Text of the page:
Evergrande's billionaire boss exudes calm as debt risks grow

HONG KONG (Reuters) – Mingling with power brokers at celebrations to mark the centenary of the Chinese Communist Party on July 1, a beaming Hui Ka Yan showed no signs that his company, China Evergrande, was facing mounting pressure with debt repayments.

FILE PHOTO: Hui Ka Yan, chairman of Evergrande Real Estate Group Ltd, the country’s second-largest property developer by sales, attends a news conference on annual results in Hong Kong, China March 29, 2016. REUTERS/Bobby Yip/File Photo

Hui, wearing a navy-blue suit and open-neck shirt, looked relaxed as he stood on a podium overlooking the festivities in Tiananmen Square, an invitation many considered a show of support for the billionaire businessman.

A month earlier, the Evergrande group chairman had hosted a rare meeting with more than 1,000 suppliers and was once again flanked by the business elite, as he spoke of his deleveraging goals.

But now Hui’s highly leveraged business strategy is unravelling. Debts at Evergrande, the country’s No. 2 developer, triggered warnings on Aug. 19 from the central bank and regulators worried that its 1.97 trillion yuan ($302 billion) of liabilities – the size of Finland’s GDP – could result in contagion if the company was not stabilised. The company warned on Tuesday of default risks if it failed to dispose of more assets and renew loans.

Evergrande and Hui did not respond to requests for comment.

The 62-year-old former steel technician, raised by his grandmother in a rural village in central Henan province, founded Evergrande in 1996 in southern Guangzhou city and built his fortune on the back of low-priced homes.

Under Hui, the property developer expanded aggressively by raising loans to support its land buying sprees and selling homes at lower margins for quick turnover. Evergrande grew to achieve 700 billion yuan in annual sales by 2020.

In 2017, Hui was Asia’s richest man with a net worth of $45.3 billion according to Forbes. Today his net worth is estimated at $13.4 billion.

Hui keeps a low public profile and is a workaholic, who at times demands that others follow his work style, three employees told Reuters.

He also set ambitious targets; when questioned by investors and reporters in the past decade about his highly leveraged projects, Hui said that Evergrande’s high turnover and asset value were sufficient to cover its debts.


Hui did not shy away from new ventures, especially in support of China’s larger goals. He dabbled in electric cars and soccer, both a passion of Chinese President Xi Jinping.

Outside mainland China, Hui mixed with Hong Kong tycoons including New World Development’s late founder, Cheng Yu Tung, and Chinese Estates Holdings’ former chairman, Joseph Lau.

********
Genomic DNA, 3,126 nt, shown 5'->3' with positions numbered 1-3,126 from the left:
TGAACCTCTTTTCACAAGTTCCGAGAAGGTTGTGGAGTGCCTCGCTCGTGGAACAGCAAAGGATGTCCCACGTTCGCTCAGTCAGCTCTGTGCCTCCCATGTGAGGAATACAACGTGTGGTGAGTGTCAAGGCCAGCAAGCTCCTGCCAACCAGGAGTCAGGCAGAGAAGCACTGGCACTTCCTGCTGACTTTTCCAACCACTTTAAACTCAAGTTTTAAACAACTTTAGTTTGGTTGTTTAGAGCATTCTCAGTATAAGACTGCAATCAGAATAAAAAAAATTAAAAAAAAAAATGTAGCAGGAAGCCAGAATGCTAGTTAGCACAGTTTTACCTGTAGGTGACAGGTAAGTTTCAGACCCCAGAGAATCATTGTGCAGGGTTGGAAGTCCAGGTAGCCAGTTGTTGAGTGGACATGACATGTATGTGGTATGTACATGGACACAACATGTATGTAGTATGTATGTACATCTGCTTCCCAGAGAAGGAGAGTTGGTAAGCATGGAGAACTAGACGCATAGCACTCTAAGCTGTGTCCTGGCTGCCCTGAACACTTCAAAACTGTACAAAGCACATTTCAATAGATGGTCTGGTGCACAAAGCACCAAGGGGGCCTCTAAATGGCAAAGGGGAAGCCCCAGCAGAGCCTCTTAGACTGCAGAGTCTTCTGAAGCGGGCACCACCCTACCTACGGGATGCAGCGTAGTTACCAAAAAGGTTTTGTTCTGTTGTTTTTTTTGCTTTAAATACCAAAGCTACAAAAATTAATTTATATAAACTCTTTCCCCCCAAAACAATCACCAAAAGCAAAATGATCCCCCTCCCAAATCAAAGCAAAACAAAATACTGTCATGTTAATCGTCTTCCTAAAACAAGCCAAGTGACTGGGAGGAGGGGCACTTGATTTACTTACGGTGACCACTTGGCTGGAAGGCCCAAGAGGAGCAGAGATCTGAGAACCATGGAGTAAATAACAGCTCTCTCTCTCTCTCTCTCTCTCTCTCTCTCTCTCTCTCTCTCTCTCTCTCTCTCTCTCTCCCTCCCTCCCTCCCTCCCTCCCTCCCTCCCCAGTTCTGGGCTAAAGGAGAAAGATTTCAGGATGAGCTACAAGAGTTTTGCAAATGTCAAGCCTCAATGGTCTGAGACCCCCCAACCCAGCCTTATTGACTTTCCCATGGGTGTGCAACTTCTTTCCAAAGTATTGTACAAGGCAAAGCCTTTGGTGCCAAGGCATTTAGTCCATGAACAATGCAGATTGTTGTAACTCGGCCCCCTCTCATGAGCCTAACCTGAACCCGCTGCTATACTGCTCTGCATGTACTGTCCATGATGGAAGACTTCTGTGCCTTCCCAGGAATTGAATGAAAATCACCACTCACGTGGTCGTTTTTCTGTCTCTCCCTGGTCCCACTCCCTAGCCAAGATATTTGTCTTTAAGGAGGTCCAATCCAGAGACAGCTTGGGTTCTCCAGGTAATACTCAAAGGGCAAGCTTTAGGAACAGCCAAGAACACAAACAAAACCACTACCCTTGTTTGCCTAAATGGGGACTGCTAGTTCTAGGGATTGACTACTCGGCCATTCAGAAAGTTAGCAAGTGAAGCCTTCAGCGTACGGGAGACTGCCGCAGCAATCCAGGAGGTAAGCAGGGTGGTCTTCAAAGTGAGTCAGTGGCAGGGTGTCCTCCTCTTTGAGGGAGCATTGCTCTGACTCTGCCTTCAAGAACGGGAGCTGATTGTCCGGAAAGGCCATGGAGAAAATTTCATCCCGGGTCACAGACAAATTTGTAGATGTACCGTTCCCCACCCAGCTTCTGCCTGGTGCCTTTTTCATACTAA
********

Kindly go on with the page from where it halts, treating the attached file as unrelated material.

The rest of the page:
With them, he became a core member of the “poker club”, a tight-knit circle of tycoons who often did investment deals together, according to three people familiar with the club.

“He was very composed when he was first brought to the club; he knowingly lost a lot of money in the games and gained the fondness of Cheng,” one of the people briefed by the tycoons said.

Cheng injected $150 million into Evergrande a year before its 2009 IPO in Hong Kong, helping it through a crunch during the financial crisis following aggressive expansion, according to Evergrande’s listing prospectus.

Chinese Estates has disclosed investments over the years amounting to billions of dollars in the shares and bonds of Evergrande – the largest issuer of dollar junk bonds in Asia. Chinese Estates did not respond to a request for comment.

Hui’s highly leveraged businesses are worrying regulators who have warned Evergande to get its house in order.

“He’s done everything correct politically but he has also raised so much debt – in an industry the government has warned against excessive borrowing and over speculation,” said an analyst who declined to be identified as they are not authorised to speak to media.

Speaking at the 2018 China Charity Awards as a winner for the 8th consecutive year, Hui said Evergrande had paid tax totalling 185 billion yuan in the past 22 years and donated more than 10 billion yuan.

“Without the country’s policy to reform higher education, I could not have left the village. Without the country giving me a scholarship of 14 yuan every month, I could not have completed university,” Hui said.

“Without the country’s good policy to reform and open up, Evergrande would not have what it has today. Therefore, everything that Evergrande and I have, they are all given by the Party, by the country, and by society.”

($1 = 6.4678 Chinese yuan)

($1 = 7.7874 Hong Kong dollars)

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